In yet another embodiment the oriented polyethylene film is a monoaxially oriented polyethylene film made from polyethylene having a density between 0.940 and 0.970 g/cm3 and the direction of orientation of the polyethylene film is aligned with the direction of either warp or weft tapes, preferably the warp tapes of the woven structure.
In a further embodiment the oriented polyethylene film is a biaxially oriented film made from polyethylene having a density between 0.940 and 0.970 g/cm3.
In yet another embodiment the oriented polyethylene film is a blown film made from polyethylene having a density between 0.940 and 0.970 g/cm3.
The present invention also provides a sack made from the fabric of the present invention.
The present invention further provides a process, for making a fabric, comprising laminating an oriented polyethylene film to a woven structure made from warp and weft tapes of oriented polyethylene, by extruding therebetween a thin layer of synthetic thermoplastic polymer having the ability to adhere both to the film and the woven structure and containing a blowing agent in an amount sufficient to cause the thin layer to form a lace structure upon extrusion thereof, and controlling the extrusion to such an extent as to provide the lace structure with a sufficient number of holes therethrough of an average size that provides a fabric having a tear strength in at least one of the transverse and machine directions substantially greater than the tear strength of a similar fabric produced with the same synthetic thermoplastic polymer, devoid of a blowing agent extruded to form a thin continuous homogeneous layer of the same thickness as the lace structure.
In a preferred embodiment of the process of the present invention the extrusion of the synthetic thermoplastic polymer is controlled so as to provide the lace structure with a ratio of the area of the holes of the lace structure to the total area of the lace structure between about 0.4 and 0.85, especially between about 0.6 and 0.8.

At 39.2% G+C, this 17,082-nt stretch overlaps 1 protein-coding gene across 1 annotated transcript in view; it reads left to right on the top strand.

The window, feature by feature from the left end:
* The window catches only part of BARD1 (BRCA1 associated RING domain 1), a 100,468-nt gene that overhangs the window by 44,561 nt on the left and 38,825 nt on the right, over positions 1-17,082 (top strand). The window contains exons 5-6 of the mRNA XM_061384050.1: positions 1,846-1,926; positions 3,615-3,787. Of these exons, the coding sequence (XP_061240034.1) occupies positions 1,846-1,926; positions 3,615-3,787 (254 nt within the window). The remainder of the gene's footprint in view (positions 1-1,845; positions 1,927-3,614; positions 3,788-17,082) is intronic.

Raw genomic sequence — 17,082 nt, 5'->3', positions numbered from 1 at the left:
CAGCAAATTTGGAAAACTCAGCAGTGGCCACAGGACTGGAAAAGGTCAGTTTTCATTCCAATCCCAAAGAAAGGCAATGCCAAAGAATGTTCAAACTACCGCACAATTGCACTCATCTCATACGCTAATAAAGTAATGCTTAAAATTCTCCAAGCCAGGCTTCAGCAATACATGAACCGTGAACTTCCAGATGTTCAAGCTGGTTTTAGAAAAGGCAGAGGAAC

In a further embodiment the lace structure is made from a polyethylene having a density prior to the addition of the blowing agent between 0.910 and 0.955 g/cm3.
The blowing agent may be selected from gases, volatile liquids, and solids capable of decomposition to form a gas e.g., zinc carbonate, sodium bicarbonate, hydrated alumina and azodicarbonamide. An especially preferred blowing agent is sodium bicarbonate in a concentration in the range of 1.0 to 3.0% by weight of the polyethylene used for extruding the thin layer.
The present invention may be illustrated by reference to the drawings in which
FIG. 1 is a cut-away schematic representation of a fabric of the present invention showing the three layers, and
FIG. 2 is a schematic representation of a process of the present invention.
The fabric 10 of FIG. 1 comprises a lace polymeric structure 11 sandwiched between a structure 12 woven from warp tapes 13 and weft tapes 14 of polyethylene, and an oriented polyethylene film 15. It is preferred that the boundaries of holes 16 in the lace structure encompass at least one tape crossover in both the warp and weft directions. For example, it is preferred that a woven structure having a 2.54 mm wide tapes at about four tapes per centimeter in both the warp and weft directions should have holes in the lace structure at least as large as about 2.6 mm in the major and minor axes.
The process of the present invention is shown in FIG. 2 in which a web of woven structure 12, made from woven polyethylene tapes, is transported from supply roll 21 to take up roll 22, passing over idler roll 23, chill roll 24 and idler rolls 25 and 26. A thin layer of polyethylene 11 containing a blowing agent is extruded onto woven structure 12 from slot die 28 of extruder 29, at a position close to or at chill roll 24. Simultaneously, oriented polyethylene film 15 is fed from supply roll 31 and around nip roll 32 onto thin layer 11, thus nipping the three-layer fabric 10 between nip roll 32 and chill roll 24. The chill roll 24 causes thin layer 11 to solidify and adhere to both woven structure 12 and oriented film 15. The thus-laminated fabric 10 is wound up on take-up roll 22.
The size and extent of elongation of the holes in thin layer 11 may be controlled by the temperature of extrusion, the distance between the exit of die 28 and woven structure 12, the relative rates of travel of the woven structure 12 and oriented film 15, and of the thin layer upon emergence from the die, among other factors. The chill roll 24 also serves to "fix" or prevent further expansion of the holes in thin layer 11.
The shape of the holes in the lace structure, when the fabric is made by the process of the present invention tends to be elongated. At higher extrusion temperatures and fast rates of travel of the woven structure and oriented film, the holes may appear somewhat "stringy" i.e., have thin strings of lace material passing across the hole as shown at 17 in FIG. 1.